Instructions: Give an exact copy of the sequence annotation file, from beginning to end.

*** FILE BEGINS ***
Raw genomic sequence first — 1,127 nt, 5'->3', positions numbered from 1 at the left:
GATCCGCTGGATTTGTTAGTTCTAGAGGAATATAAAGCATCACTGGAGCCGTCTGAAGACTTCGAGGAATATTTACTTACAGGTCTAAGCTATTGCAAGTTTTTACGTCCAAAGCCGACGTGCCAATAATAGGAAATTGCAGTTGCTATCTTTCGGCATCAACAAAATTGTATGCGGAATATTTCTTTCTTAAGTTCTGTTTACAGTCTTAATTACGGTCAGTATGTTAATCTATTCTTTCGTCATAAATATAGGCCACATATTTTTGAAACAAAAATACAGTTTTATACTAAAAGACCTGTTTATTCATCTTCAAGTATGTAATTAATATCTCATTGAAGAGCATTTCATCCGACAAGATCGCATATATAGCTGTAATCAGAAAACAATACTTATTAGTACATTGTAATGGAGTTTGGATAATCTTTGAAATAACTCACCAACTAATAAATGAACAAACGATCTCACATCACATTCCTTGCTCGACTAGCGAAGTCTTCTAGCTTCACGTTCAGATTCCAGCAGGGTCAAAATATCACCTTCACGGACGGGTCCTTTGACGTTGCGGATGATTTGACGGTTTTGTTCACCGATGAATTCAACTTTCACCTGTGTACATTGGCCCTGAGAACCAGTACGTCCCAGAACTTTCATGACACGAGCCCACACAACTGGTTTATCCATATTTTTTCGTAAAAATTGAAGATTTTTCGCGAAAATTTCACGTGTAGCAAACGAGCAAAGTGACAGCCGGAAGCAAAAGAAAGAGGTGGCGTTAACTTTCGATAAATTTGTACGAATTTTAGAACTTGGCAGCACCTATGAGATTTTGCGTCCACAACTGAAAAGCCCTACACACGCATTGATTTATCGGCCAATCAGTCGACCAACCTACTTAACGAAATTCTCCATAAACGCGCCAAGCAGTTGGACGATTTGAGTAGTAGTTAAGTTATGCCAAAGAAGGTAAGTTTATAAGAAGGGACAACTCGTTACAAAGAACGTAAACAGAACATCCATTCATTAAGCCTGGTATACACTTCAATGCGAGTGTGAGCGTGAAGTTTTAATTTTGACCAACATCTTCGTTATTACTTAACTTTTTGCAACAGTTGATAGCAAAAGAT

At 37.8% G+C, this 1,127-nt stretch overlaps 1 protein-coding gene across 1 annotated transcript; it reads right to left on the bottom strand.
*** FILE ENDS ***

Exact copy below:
Raw genomic sequence first — 1,127 nt, 5'->3', positions numbered from 1 at the left:
GATCCGCTGGATTTGTTAGTTCTAGAGGAATATAAAGCATCACTGGAGCCGTCTGAAGACTTCGAGGAATATTTACTTACAGGTCTAAGCTATTGCAAGTTTTTACGTCCAAAGCCGACGTGCCAATAATAGGAAATTGCAGTTGCTATCTTTCGGCATCAACAAAATTGTATGCGGAATATTTCTTTCTTAAGTTCTGTTTACAGTCTTAATTACGGTCAGTATGTTAATCTATTCTTTCGTCATAAATATAGGCCACATATTTTTGAAACAAAAATACAGTTTTATACTAAAAGACCTGTTTATTCATCTTCAAGTATGTAATTAATATCTCATTGAAGAGCATTTCATCCGACAAGATCGCATATATAGCTGTAATCAGAAAACAATACTTATTAGTACATTGTAATGGAGTTTGGATAATCTTTGAAATAACTCACCAACTAATAAATGAACAAACGATCTCACATCACATTCCTTGCTCGACTAGCGAAGTCTTCTAGCTTCACGTTCAGATTCCAGCAGGGTCAAAATATCACCTTCACGGACGGGTCCTTTGACGTTGCGGATGATTTGACGGTTTTGTTCACCGATGAATTCAACTTTCACCTGTGTACATTGGCCCTGAGAACCAGTACGTCCCAGAACTTTCATGACACGAGCCCACACAACTGGTTTATCCATATTTTTTCGTAAAAATTGAAGATTTTTCGCGAAAATTTCACGTGTAGCAAACGAGCAAAGTGACAGCCGGAAGCAAAAGAAAGAGGTGGCGTTAACTTTCGATAAATTTGTACGAATTTTAGAACTTGGCAGCACCTATGAGATTTTGCGTCCACAACTGAAAAGCCCTACACACGCATTGATTTATCGGCCAATCAGTCGACCAACCTACTTAACGAAATTCTCCATAAACGCGCCAAGCAGTTGGACGATTTGAGTAGTAGTTAAGTTATGCCAAAGAAGGTAAGTTTATAAGAAGGGACAACTCGTTACAAAGAACGTAAACAGAACATCCATTCATTAAGCCTGGTATACACTTCAATGCGAGTGTGAGCGTGAAGTTTTAATTTTGACCAACATCTTCGTTATTACTTAACTTTTTGCAACAGTTGATAGCAAAAGAT

At 37.8% G+C, this 1,127-nt stretch overlaps 1 protein-coding gene across 1 annotated transcript; it reads right to left on the bottom strand.